- Assemble the cake: Grab a 3 and 1/2 – 4 inch circle cookie cutter (I use a large thin-edged cup) and cut a hole into two of the cake layers. Alternatively, you can cut a piece of parchment paper that size and use a sharp knife to trace/cut the holes. Place one of the whole cakes on a cake turntable, cake stand or serving plate. Use an offset spatula or knife to frost the top of the cake, then place one of the cut/holed cakes on top. Frost the top and inside the cavity. Place the other cut/holed cake on top and, once again, frost the top and inside the cavity. Fill the cavity with candies all the way up to the top. Place the last whole cake on top and frost the top and sides of the entire cake. Decorate with frosting and additional candies however you’d like. I used a Wilton 1M tip to pipe frosting around the top.
- Slice, serve, enjoy! (Keep a spoon handy when serving. I like to pile additional candies that fall out of the center of the piñata cake onto each slice as I serve.)
- Make Ahead & Freezing Instructions: The cake layers can be baked, cooled, and covered tightly at room temperature overnight. Likewise, the frosting can be prepared then covered and refrigerated overnight. Assemble and frost the piñata cake the next day when you are ready to serve. Frosted cake can be frozen up to 2 months if you have room in the freezer. Thaw overnight in the refrigerator and bring to room temperature before serving. Honestly, it tastes much better fresh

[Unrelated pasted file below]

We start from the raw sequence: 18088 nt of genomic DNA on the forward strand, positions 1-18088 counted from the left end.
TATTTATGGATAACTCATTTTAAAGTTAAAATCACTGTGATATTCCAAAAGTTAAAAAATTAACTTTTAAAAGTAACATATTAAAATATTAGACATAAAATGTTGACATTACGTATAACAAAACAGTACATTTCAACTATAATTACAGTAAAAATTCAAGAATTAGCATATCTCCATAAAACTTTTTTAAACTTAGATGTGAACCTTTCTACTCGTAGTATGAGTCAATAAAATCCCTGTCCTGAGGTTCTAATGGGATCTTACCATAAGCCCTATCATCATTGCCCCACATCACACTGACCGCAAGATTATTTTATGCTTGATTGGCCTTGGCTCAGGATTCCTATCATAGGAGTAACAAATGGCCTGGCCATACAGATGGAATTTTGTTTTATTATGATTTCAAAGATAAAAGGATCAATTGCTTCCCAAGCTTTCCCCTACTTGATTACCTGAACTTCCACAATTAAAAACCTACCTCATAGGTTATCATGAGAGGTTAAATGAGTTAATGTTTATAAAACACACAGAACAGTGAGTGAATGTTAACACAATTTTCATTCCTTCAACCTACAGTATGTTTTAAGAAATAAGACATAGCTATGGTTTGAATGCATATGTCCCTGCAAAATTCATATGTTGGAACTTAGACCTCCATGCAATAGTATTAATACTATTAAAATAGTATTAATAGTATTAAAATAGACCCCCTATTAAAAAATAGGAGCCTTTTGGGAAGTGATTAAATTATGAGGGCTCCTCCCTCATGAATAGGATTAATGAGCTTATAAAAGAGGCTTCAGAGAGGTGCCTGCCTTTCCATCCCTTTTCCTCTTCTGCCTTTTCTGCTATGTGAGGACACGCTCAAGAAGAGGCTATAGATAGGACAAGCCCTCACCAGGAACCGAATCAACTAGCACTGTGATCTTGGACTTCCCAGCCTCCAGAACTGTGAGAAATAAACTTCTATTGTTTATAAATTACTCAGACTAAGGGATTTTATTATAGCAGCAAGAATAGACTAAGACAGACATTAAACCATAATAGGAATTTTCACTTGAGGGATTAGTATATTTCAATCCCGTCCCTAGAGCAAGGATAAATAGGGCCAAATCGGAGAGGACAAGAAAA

- Special Tools (affiliate links): 9-Inch Round Cake Pans | Glass Mixing Bowl | Whisk | Electric Mixer (Handheld or Stand) | Silicone Spatula | Fine Mesh Sieve | 3.5-Inch Round Cookie Cutter | Cake Turntable | Offset Spatula | Piping Bag (Disposable or Reusable) | Wilton 1M Piping Tip | Cake Carrier (for storage)
- Flour: Make sure you sift the flour before measuring. Sifting is KEY. Otherwise, your cake layers could taste much too dense. You can also use cake flour instead of all-purpose flour. Use 4 cups sifted cake flour.
- Buttermilk: If you don’t have buttermilk, you can make a DIY sour milk substitute. Add 1 Tablespoon of white vinegar or lemon juice to a liquid measuring cup. Then add enough whole milk to the same measuring cup until it reaches 1 and 1/2 cups. (In a pinch, lower fat or nondairy milks work for this soured milk, but the cake won’t taste as moist or rich.) Stir it around and let sit for 5 minutes. The homemade “buttermilk” will be somewhat curdled and ready to use in the recipe.
- Corn Syrup: This tiny bit of corn syrup makes the frosting uniquely glossy and shiny. You can leave it out if you’d like.
- Milk in Frosting: I recommend whole milk or even half-and-half in the frosting, but lower fat or nondairy milk works in a pinch.
- Candies for Filling Cake: Favorites include M&Ms, chocolate chips, sprinkles, gummy bears, jelly beans, candy corns, chopped candy bars, and mini Reese’s cups.
- Pans: You can also use 4 8-inch cake pans. The bake time will be slightly longer for thicker layers.
- Vanilla Frosting: Simply double my vanilla buttercream recipe and use it instead of the chocolate frosting.
- BONUS! With the center circular parts of the cake that were cut out, you can frost them with any leftover frosting to make adorable mini cakes or a small layer cake.
- Inspired by Betty Crocker.
Keywords: piñata cake, how to make a piñata cake
And guess what? We now have piñata cupcakes too!